2014 Permaculture calendar — a review
…by Russ Grayson, November 2013
I WASN’T SURE how to review the 2014 Permaculture Calendar. Last time I reviewed this annual publication I approached the job with a utilitarian perspective. So, being uncertain, I decided to flick through the pages and let subjective impressions emerge.
By the end of my flicking I realised that the photos made for a diverse coverage of permaculture and the types of activities it supports. Five of the images were food growing related and within this group there was the range spanning home and community gardening and farming. There was one food shot, one social permaculture, two lifestyle, one about energy efficient building design and one about soil. That’s a good mix.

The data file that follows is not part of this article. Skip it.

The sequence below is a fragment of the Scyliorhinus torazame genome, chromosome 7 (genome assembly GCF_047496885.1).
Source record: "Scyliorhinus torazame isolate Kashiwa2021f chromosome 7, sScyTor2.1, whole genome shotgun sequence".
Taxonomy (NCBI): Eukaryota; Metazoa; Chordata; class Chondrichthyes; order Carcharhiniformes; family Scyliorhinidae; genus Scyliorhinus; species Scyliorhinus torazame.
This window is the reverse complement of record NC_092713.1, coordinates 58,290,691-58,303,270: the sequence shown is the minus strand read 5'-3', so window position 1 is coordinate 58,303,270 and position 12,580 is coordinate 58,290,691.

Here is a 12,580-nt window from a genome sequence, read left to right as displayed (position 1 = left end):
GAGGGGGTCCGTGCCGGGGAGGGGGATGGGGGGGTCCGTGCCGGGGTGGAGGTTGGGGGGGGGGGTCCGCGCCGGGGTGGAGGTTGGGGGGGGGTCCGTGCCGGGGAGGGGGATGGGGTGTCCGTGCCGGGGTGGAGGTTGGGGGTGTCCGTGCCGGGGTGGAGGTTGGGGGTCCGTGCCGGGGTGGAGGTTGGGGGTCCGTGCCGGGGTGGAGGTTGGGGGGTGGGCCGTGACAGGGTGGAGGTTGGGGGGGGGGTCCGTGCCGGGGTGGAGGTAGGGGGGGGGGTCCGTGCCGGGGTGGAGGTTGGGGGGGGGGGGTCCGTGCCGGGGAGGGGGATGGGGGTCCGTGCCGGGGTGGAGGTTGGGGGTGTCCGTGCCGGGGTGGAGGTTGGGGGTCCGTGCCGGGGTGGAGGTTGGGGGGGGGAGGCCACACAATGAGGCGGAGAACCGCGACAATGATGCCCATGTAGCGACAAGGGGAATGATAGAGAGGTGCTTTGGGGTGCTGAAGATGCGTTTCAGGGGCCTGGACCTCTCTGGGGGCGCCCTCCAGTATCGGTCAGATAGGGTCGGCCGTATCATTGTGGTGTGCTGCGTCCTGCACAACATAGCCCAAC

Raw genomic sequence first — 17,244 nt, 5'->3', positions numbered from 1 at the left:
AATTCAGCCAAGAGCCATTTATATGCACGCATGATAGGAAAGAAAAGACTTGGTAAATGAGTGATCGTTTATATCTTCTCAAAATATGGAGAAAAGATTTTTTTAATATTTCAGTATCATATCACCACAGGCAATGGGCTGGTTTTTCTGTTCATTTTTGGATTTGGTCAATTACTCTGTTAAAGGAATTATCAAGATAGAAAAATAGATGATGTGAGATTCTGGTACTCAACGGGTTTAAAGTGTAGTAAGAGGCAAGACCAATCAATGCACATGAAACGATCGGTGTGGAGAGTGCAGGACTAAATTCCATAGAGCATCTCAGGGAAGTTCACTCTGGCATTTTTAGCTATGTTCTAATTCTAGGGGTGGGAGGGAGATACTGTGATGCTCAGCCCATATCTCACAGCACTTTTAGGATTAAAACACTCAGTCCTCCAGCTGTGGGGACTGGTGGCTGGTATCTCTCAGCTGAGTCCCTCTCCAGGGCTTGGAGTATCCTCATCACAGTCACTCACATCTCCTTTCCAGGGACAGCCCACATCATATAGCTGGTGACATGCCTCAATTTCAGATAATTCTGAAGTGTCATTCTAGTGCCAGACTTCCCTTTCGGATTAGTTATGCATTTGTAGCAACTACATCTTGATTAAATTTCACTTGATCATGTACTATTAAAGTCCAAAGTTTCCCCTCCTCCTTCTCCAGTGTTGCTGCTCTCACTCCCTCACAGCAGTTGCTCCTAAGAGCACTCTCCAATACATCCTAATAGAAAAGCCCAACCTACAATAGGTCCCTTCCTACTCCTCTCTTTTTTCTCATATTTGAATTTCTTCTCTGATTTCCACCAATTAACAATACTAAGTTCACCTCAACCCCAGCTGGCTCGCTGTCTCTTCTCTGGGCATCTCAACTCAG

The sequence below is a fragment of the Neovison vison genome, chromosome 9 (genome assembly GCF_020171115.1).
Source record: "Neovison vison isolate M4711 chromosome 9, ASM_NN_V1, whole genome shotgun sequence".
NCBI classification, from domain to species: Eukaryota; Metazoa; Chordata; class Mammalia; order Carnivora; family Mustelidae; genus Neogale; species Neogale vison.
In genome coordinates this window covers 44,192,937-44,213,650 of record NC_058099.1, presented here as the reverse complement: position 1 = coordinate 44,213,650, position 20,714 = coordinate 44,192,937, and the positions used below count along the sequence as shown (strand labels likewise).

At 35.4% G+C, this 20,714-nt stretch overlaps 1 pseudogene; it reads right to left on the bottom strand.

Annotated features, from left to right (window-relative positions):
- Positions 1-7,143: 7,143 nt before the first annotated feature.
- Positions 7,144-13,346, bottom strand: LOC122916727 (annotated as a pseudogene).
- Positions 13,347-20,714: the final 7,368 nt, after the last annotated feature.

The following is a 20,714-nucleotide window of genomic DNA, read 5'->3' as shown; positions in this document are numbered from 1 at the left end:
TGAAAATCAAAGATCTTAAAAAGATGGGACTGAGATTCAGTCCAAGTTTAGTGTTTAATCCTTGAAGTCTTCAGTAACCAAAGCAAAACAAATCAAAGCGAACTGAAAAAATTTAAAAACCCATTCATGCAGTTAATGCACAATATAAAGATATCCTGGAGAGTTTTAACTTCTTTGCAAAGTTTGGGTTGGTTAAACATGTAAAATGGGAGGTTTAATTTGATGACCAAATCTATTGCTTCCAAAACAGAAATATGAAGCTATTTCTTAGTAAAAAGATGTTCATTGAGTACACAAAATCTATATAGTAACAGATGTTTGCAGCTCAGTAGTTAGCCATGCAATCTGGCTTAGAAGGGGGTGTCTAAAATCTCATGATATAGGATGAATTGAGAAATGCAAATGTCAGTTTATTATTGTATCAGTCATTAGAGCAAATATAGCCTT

IMAGE STIMULATES A QUESTION
Here, a question came to me and it was about what, exactly, constitutes permaculture. Now, I know this is one of those recurring questions that punctuate the permaculture design system. What triggered it was the photo of the nomadic camel herders in Pakistan (they received Permaculture Australia’s Permafund support in 2012) and how what appears to be a continuing traditional lifestyle relates to the design system. The answer, for me, is that permaculture seeks sustainable ways of living and, presumably, that of the camel herders has been going on long enough that it can be sustained.
My flicking through the publication done, I sat back and thought about which images had caught my imagination. This is subjective stuff, I know, and people will all have their own favourite images. Mine include Craig Macintosh’s March: Zaytuna Farm, NSW; Jose Lasheras’ April: the moneyless man, UK; Richard Telford’s July: Swaraj Organic Farm, Victoria; Rachelle Davey’s October: Highet Street Community Garden, Melbourne.